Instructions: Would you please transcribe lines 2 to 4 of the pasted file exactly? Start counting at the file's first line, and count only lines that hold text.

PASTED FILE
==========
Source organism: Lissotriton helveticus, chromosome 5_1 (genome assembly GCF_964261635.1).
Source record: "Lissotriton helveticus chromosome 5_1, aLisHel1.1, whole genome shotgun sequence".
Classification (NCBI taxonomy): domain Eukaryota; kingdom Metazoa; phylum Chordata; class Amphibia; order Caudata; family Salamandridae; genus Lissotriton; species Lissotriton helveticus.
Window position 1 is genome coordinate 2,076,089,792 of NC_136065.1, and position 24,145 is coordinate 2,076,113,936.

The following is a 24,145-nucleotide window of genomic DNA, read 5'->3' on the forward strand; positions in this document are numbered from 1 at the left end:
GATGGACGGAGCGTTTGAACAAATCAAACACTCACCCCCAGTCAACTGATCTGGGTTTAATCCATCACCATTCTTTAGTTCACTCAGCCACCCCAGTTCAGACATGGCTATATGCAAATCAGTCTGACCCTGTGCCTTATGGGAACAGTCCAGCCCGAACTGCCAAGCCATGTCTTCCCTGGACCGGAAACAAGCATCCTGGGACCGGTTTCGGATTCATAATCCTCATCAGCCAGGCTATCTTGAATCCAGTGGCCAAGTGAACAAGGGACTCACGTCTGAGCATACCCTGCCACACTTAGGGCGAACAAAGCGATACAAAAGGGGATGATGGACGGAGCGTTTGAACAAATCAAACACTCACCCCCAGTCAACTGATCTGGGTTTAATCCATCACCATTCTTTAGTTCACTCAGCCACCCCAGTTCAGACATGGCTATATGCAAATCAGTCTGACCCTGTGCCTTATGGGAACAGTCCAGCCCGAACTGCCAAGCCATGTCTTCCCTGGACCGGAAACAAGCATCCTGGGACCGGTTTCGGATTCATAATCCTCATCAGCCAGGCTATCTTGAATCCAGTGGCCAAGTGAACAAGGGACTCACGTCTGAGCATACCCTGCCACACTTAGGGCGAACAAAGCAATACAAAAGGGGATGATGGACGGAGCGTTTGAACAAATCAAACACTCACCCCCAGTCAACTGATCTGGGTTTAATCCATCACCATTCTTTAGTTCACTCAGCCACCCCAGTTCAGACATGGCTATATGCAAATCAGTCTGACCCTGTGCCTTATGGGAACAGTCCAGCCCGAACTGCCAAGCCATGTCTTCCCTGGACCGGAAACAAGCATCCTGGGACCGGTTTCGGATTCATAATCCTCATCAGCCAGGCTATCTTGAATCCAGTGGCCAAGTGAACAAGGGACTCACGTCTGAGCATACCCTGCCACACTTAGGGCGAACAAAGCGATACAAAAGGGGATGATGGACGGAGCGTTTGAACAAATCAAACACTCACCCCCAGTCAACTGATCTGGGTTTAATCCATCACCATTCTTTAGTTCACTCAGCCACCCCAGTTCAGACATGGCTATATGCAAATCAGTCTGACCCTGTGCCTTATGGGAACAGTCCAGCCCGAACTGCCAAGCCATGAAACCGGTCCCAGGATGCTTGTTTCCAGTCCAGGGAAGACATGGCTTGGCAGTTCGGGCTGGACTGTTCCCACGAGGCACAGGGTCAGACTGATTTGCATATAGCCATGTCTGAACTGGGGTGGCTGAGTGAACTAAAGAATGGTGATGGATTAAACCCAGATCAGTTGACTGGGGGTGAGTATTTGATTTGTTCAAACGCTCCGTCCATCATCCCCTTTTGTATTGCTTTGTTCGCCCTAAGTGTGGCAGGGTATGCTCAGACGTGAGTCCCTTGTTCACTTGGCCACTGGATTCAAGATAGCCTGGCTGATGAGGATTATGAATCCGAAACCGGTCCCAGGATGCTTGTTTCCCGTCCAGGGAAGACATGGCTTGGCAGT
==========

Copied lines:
Source record: "Lissotriton helveticus chromosome 5_1, aLisHel1.1, whole genome shotgun sequence".
Classification (NCBI taxonomy): domain Eukaryota; kingdom Metazoa; phylum Chordata; class Amphibia; order Caudata; family Salamandridae; genus Lissotriton; species Lissotriton helveticus.
Window position 1 is genome coordinate 2,076,089,792 of NC_136065.1, and position 24,145 is coordinate 2,076,113,936.